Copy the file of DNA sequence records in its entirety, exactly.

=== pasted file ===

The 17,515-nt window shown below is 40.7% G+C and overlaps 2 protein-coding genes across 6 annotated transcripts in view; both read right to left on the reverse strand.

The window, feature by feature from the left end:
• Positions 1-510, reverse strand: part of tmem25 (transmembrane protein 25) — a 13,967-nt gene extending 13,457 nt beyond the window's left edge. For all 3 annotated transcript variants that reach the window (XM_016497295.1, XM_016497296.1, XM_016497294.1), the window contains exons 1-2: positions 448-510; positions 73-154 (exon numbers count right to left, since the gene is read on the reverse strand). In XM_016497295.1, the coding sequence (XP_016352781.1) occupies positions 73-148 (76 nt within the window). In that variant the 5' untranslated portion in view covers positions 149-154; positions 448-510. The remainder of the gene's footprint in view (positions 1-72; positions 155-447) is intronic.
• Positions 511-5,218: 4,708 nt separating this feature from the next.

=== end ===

The 17,515-nt window shown below is 40.7% G+C and overlaps 2 protein-coding genes across 6 annotated transcripts in view; both read right to left on the reverse strand.

The window, feature by feature from the left end:
• Positions 1-510, reverse strand: part of tmem25 (transmembrane protein 25) — a 13,967-nt gene extending 13,457 nt beyond the window's left edge. For all 3 annotated transcript variants that reach the window (XM_016497295.1, XM_016497296.1, XM_016497294.1), the window contains exons 1-2: positions 448-510; positions 73-154 (exon numbers count right to left, since the gene is read on the reverse strand). In XM_016497295.1, the coding sequence (XP_016352781.1) occupies positions 73-148 (76 nt within the window). In that variant the 5' untranslated portion in view covers positions 149-154; positions 448-510. The remainder of the gene's footprint in view (positions 1-72; positions 155-447) is intronic.
• Positions 511-5,218: 4,708 nt separating this feature from the next.